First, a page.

The job: Build a two-part light-box wall 3 feet high by 15 feet long and 3 ft by 21 ft. The box’s panels must be interchangeable to accommodate different designs. The backlighting for the wall must be pixel-controllable for animated wipes and patterns.
This light box was to be installed in a television studio to cover up an existing ugly concrete wall. Designs were done in SketchUp during the planning process.
The varied list of required materials meant I had to go to several suppliers. I would be doing everything: design of the LEDs and the lightbox, assembly, installation, testing, and programming. The only thing I wasn’t in charge of was the artwork for the panels, although I did have to order the acrylic panels and make Photoshop templates.
The list of materials:
- Addressable (WS2812) pixel tape
- 80/20 profiles and hardware
- Advatek PixLite 16 controllers
- Power supplies (2x 450 watt, 1x 600 watt @ 5 volts)
- Madrix software
- Acrylic panels
- 1×3 lumber
- 22 and 12 awg wire
- Mogami 2368 mic cable
For the lightbox’s frame, I decided to go with a company called 80/20. They make extruded aluminum pieces that fit together like erector sets. The profile I used has a channel that fits 1/4″ plexi perfectly. I spent a lot of time talking to a sales rep from Numatic Engineering who helped me visualize some of the pieces I’d need. I wish they could have just brought a truck load of parts for me to pull out what I needed and just sent the rest back. Instead, I had to account for every bolt, butt fastener, clearance hole milling, and angle bracket before-hand. The downloadable 3D CAD files on their website really helped in this regard.
The frame is technically self-supporting as built, but I decided to bolt it to the wall, lest someone pull it off the wall by accident. 1/4″ drop-in concrete anchors did the job, along with a hammer drill and appropriate bit.
Pixel Tape and Power Supplies
The backlighting was to be provided by addressable LEDs. This was a challenge for a few reasons. The sheer number of LEDs meant one heck of a controller, and a lot of power. The amount of work required to install all of those LEDs was also quite a bit. In all I ended up spending about $1,000 in just LEDs before the frame was even built. I got the pixels from China from Shenzhen Optosun. Despite it being an overseas order, I received them in less than a week. The pixels use the WS2812 IC, which is a quite popular serial LED driver. The IC is embedded in the LED package itself, so the only other component on the board is a capacitor. The LEDs I got are 5 volts, 60 LEDs/meter, cuttable every 1 LED. There are some 12 volt pixel strips, but since the logic voltage of the controller IC is usually 5 volts, the majority of pixel LED tape runs at 5 volts. My plan for mounting was to paint a sheet of plywood white and tape the cut strips to that, then hang it inside the box. That way if there’s a problem, the panel can be switched out easily. This also means I can assemble it on a table instead of inside the lightbox.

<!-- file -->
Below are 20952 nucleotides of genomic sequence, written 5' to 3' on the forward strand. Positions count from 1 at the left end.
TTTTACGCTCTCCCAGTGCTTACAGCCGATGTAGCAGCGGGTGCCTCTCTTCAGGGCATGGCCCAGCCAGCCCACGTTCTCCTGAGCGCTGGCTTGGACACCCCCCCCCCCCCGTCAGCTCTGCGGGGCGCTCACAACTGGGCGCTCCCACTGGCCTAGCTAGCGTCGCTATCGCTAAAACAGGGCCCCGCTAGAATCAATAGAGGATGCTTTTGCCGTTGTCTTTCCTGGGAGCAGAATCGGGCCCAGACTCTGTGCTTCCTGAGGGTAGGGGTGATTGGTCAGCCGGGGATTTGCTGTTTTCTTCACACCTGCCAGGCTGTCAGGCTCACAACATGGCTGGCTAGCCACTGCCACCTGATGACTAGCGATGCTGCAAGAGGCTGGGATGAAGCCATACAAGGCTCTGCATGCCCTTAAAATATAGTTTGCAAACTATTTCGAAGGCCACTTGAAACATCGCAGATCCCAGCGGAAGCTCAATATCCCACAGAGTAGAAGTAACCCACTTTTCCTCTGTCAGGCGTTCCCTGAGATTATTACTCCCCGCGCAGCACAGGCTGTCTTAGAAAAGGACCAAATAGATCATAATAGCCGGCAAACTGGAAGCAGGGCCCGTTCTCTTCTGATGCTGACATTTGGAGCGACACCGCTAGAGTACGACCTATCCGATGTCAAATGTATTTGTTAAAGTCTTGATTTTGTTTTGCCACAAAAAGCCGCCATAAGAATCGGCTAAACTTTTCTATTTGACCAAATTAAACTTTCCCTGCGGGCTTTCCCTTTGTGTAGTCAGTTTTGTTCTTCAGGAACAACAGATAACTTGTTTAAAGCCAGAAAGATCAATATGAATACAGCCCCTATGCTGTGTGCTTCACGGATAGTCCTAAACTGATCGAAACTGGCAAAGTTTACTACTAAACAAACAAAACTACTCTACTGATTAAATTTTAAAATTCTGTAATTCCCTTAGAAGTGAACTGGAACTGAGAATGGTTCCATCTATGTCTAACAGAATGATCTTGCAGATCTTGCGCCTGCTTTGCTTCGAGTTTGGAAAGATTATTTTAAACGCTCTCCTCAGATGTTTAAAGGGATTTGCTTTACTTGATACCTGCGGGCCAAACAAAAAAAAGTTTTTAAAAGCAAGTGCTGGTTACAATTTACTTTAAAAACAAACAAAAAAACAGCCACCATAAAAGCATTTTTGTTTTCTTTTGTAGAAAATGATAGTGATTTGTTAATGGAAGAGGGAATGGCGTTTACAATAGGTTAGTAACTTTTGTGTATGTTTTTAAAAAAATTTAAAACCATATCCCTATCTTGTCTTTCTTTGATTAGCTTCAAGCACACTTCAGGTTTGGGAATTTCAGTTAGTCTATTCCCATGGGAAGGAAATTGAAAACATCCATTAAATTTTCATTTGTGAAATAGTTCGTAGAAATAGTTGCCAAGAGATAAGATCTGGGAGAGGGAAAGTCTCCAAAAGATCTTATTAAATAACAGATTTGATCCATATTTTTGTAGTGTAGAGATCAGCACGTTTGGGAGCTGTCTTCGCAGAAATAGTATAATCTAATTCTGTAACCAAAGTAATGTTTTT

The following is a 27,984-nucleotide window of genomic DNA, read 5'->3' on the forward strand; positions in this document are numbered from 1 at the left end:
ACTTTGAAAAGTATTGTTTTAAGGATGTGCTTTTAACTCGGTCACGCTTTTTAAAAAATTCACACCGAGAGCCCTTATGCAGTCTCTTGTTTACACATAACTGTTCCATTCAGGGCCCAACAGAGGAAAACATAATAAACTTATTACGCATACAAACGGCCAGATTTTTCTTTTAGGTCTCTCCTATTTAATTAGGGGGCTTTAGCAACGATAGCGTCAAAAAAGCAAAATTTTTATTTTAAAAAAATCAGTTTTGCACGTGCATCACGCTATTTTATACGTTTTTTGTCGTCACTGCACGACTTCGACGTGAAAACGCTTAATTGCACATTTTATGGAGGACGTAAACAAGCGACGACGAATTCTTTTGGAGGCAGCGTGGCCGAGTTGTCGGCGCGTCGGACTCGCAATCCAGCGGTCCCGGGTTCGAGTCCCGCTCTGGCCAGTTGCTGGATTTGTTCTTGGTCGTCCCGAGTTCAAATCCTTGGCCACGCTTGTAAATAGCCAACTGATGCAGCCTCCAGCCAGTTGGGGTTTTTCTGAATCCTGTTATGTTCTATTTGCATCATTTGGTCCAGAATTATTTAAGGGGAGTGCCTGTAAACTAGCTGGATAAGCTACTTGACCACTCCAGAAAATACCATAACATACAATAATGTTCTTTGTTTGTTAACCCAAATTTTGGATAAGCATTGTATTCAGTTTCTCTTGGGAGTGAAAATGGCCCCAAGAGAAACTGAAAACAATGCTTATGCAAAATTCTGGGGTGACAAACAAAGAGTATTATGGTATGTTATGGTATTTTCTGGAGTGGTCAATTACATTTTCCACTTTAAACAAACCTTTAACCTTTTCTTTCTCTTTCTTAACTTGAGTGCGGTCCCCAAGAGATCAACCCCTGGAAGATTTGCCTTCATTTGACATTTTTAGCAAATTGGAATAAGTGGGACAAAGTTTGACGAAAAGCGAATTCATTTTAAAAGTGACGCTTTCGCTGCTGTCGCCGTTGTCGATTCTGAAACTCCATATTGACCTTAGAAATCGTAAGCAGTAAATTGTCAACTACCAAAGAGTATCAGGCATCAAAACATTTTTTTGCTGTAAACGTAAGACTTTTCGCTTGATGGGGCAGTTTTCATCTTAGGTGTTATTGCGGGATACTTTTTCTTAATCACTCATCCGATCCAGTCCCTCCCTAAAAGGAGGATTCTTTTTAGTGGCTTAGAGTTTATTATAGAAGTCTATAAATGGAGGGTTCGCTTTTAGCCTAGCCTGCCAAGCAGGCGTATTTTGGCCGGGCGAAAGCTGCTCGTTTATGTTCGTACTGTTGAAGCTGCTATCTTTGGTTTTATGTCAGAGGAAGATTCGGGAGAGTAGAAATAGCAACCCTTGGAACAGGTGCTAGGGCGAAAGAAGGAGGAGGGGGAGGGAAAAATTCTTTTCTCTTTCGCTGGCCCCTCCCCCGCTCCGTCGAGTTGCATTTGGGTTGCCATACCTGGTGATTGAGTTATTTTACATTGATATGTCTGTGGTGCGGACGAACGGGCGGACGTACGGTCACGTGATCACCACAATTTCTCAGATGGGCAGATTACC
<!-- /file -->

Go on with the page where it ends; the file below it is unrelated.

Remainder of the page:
The pixel count per row is 89, rows per panel is 9. The current draw of one panel at full blast (white) comes out to 192 W, or 38.5 A. Multiply that by 7, and you get 1,334 watts! The controller for all of these pixels is made by Advatek Lights in Australia. Luke Taylor helped me out with a lot of technical questions before I even bought anything. I ended up going with two PixLite 16 controllers. The PixLite 4 wasn’t out when I started this project, so I went with 2 of the 16 output controllers.
The PixLite 16 controller has 16 outputs, which can drive 340 pixels each. 89 times 3 is 267, so the strips are linked in groups of 3. This means that each panel has 3 “groups” of pixels, so 3 data lines are required per panel. The data input to the pixels is directional, and has to be daisy-chained to the next strip, so the second strip is run the opposite direction of the first and third in a zig-zag pattern.
Getting the data from the controller to the strips required a shielded cable, since the interference over that distance would cause undesired effects. I opted for a Mogami thin mic cable. At only $0.22 per foot, it was a good deal for a very flexible and easy to work with cable.
Here is what happens when you don’t use a shielded cable:
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Power is provided on two terminal strips on the backside of the panels. Since voltage drop across the strip is a concern, each strip had power at the left edge, no daisy-chaining power here. The power coming to the board is over 12 awg cable to minimize drop.
Control for the pixels comes from Madrix software that talks to the controllers over E1.31, also known as sACN. This is fairly simple to set up. The Advatek controller has a Windows based utility to assign the address of the first pixel of each output. I patched everything in Madrix first, then used that data to fill in the info for the controllers. Since the pixels are self-addressing, you only need to set the first address and tell the controller how many pixels are in a row, and the pixels take care of the rest. Once the Madrix patch was built, I could start designing patterns and bringing in media. The resolution of the whole installation comes out to a very weird 630 x 9. A template in After Effects makes it easy to do custom animations and wipes.
It looks really good. Currently we have generic white acrylic which gives us the most flexibility. It is a pretty simple job to swap out the panels if the decision is ever made to brand the wall somehow.
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